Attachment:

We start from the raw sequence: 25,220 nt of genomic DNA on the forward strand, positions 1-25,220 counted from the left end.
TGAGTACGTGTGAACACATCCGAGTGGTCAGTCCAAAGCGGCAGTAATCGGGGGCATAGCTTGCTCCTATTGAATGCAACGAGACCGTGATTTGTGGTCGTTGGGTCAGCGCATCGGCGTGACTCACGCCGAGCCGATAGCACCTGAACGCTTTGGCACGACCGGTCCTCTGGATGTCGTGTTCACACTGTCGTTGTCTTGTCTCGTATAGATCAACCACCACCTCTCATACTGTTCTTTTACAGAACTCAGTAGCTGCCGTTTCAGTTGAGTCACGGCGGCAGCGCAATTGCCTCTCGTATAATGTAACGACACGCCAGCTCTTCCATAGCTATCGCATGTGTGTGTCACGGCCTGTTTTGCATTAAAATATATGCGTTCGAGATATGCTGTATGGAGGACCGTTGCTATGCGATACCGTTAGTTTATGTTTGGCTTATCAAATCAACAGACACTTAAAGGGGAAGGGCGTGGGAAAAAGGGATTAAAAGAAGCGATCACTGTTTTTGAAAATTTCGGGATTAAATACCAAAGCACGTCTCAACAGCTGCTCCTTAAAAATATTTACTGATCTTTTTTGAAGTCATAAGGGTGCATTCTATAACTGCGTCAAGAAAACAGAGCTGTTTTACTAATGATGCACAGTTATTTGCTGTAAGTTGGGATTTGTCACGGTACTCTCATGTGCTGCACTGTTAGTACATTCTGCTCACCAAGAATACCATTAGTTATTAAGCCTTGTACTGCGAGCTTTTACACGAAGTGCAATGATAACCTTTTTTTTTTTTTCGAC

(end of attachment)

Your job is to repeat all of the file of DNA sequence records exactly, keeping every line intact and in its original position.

We start from the raw sequence: 25,220 nt of genomic DNA on the forward strand, positions 1-25,220 counted from the left end.
TGAGTACGTGTGAACACATCCGAGTGGTCAGTCCAAAGCGGCAGTAATCGGGGGCATAGCTTGCTCCTATTGAATGCAACGAGACCGTGATTTGTGGTCGTTGGGTCAGCGCATCGGCGTGACTCACGCCGAGCCGATAGCACCTGAACGCTTTGGCACGACCGGTCCTCTGGATGTCGTGTTCACACTGTCGTTGTCTTGTCTCGTATAGATCAACCACCACCTCTCATACTGTTCTTTTACAGAACTCAGTAGCTGCCGTTTCAGTTGAGTCACGGCGGCAGCGCAATTGCCTCTCGTATAATGTAACGACACGCCAGCTCTTCCATAGCTATCGCATGTGTGTGTCACGGCCTGTTTTGCATTAAAATATATGCGTTCGAGATATGCTGTATGGAGGACCGTTGCTATGCGATACCGTTAGTTTATGTTTGGCTTATCAAATCAACAGACACTTAAAGGGGAAGGGCGTGGGAAAAAGGGATTAAAAGAAGCGATCACTGTTTTTGAAAATTTCGGGATTAAATACCAAAGCACGTCTCAACAGCTGCTCCTTAAAAATATTTACTGATCTTTTTTGAAGTCATAAGGGTGCATTCTATAACTGCGTCAAGAAAACAGAGCTGTTTTACTAATGATGCACAGTTATTTGCTGTAAGTTGGGATTTGTCACGGTACTCTCATGTGCTGCACTGTTAGTACATTCTGCTCACCAAGAATACCATTAGTTATTAAGCCTTGTACTGCGAGCTTTTACACGAAGTGCAATGATAACCTTTTTTTTTTTTTCGAC